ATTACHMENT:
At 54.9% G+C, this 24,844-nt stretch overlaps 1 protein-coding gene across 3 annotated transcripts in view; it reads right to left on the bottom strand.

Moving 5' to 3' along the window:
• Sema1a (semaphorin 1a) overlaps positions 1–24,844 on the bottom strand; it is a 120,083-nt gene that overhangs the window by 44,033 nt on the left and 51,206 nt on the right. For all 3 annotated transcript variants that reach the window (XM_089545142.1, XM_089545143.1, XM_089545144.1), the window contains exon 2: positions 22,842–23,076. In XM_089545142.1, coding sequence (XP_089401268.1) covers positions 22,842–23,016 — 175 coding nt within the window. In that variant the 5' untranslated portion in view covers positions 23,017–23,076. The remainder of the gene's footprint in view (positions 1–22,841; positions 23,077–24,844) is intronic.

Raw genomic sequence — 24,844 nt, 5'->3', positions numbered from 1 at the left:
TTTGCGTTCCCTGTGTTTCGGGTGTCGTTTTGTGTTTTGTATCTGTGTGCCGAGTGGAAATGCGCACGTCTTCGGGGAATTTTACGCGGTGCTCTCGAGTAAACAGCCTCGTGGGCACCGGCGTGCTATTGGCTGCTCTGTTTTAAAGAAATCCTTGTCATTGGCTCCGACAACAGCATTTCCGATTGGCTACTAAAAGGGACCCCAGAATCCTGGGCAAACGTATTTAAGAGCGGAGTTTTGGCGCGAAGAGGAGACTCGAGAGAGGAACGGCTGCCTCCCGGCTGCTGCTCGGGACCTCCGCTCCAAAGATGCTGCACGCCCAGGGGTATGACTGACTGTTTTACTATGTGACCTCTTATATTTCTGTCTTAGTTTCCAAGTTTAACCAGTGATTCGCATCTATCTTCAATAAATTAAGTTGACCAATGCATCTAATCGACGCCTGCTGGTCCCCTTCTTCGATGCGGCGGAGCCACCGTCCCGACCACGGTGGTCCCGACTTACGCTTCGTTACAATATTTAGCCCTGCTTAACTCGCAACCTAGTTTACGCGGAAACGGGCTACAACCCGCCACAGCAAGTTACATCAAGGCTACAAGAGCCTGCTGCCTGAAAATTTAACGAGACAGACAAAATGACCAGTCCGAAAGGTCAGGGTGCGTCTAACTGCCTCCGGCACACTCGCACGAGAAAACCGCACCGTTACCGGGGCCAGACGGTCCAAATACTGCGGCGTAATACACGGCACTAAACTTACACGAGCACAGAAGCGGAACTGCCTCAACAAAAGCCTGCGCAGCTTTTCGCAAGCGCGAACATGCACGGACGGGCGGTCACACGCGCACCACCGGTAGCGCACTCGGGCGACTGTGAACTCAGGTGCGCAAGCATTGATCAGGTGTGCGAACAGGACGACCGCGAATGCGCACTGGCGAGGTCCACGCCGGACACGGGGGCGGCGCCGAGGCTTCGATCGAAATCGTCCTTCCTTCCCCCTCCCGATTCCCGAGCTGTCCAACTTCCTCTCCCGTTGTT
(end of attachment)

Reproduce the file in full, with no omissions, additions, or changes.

At 54.9% G+C, this 24,844-nt stretch overlaps 1 protein-coding gene across 3 annotated transcripts in view; it reads right to left on the bottom strand.

Moving 5' to 3' along the window:
• Sema1a (semaphorin 1a) overlaps positions 1–24,844 on the bottom strand; it is a 120,083-nt gene that overhangs the window by 44,033 nt on the left and 51,206 nt on the right. For all 3 annotated transcript variants that reach the window (XM_089545142.1, XM_089545143.1, XM_089545144.1), the window contains exon 2: positions 22,842–23,076. In XM_089545142.1, coding sequence (XP_089401268.1) covers positions 22,842–23,016 — 175 coding nt within the window. In that variant the 5' untranslated portion in view covers positions 23,017–23,076. The remainder of the gene's footprint in view (positions 1–22,841; positions 23,077–24,844) is intronic.

Raw genomic sequence — 24,844 nt, 5'->3', positions numbered from 1 at the left:
TTTGCGTTCCCTGTGTTTCGGGTGTCGTTTTGTGTTTTGTATCTGTGTGCCGAGTGGAAATGCGCACGTCTTCGGGGAATTTTACGCGGTGCTCTCGAGTAAACAGCCTCGTGGGCACCGGCGTGCTATTGGCTGCTCTGTTTTAAAGAAATCCTTGTCATTGGCTCCGACAACAGCATTTCCGATTGGCTACTAAAAGGGACCCCAGAATCCTGGGCAAACGTATTTAAGAGCGGAGTTTTGGCGCGAAGAGGAGACTCGAGAGAGGAACGGCTGCCTCCCGGCTGCTGCTCGGGACCTCCGCTCCAAAGATGCTGCACGCCCAGGGGTATGACTGACTGTTTTACTATGTGACCTCTTATATTTCTGTCTTAGTTTCCAAGTTTAACCAGTGATTCGCATCTATCTTCAATAAATTAAGTTGACCAATGCATCTAATCGACGCCTGCTGGTCCCCTTCTTCGATGCGGCGGAGCCACCGTCCCGACCACGGTGGTCCCGACTTACGCTTCGTTACAATATTTAGCCCTGCTTAACTCGCAACCTAGTTTACGCGGAAACGGGCTACAACCCGCCACAGCAAGTTACATCAAGGCTACAAGAGCCTGCTGCCTGAAAATTTAACGAGACAGACAAAATGACCAGTCCGAAAGGTCAGGGTGCGTCTAACTGCCTCCGGCACACTCGCACGAGAAAACCGCACCGTTACCGGGGCCAGACGGTCCAAATACTGCGGCGTAATACACGGCACTAAACTTACACGAGCACAGAAGCGGAACTGCCTCAACAAAAGCCTGCGCAGCTTTTCGCAAGCGCGAACATGCACGGACGGGCGGTCACACGCGCACCACCGGTAGCGCACTCGGGCGACTGTGAACTCAGGTGCGCAAGCATTGATCAGGTGTGCGAACAGGACGACCGCGAATGCGCACTGGCGAGGTCCACGCCGGACACGGGGGCGGCGCCGAGGCTTCGATCGAAATCGTCCTTCCTTCCCCCTCCCGATTCCCGAGCTGTCCAACTTCCTCTCCCGTTGTT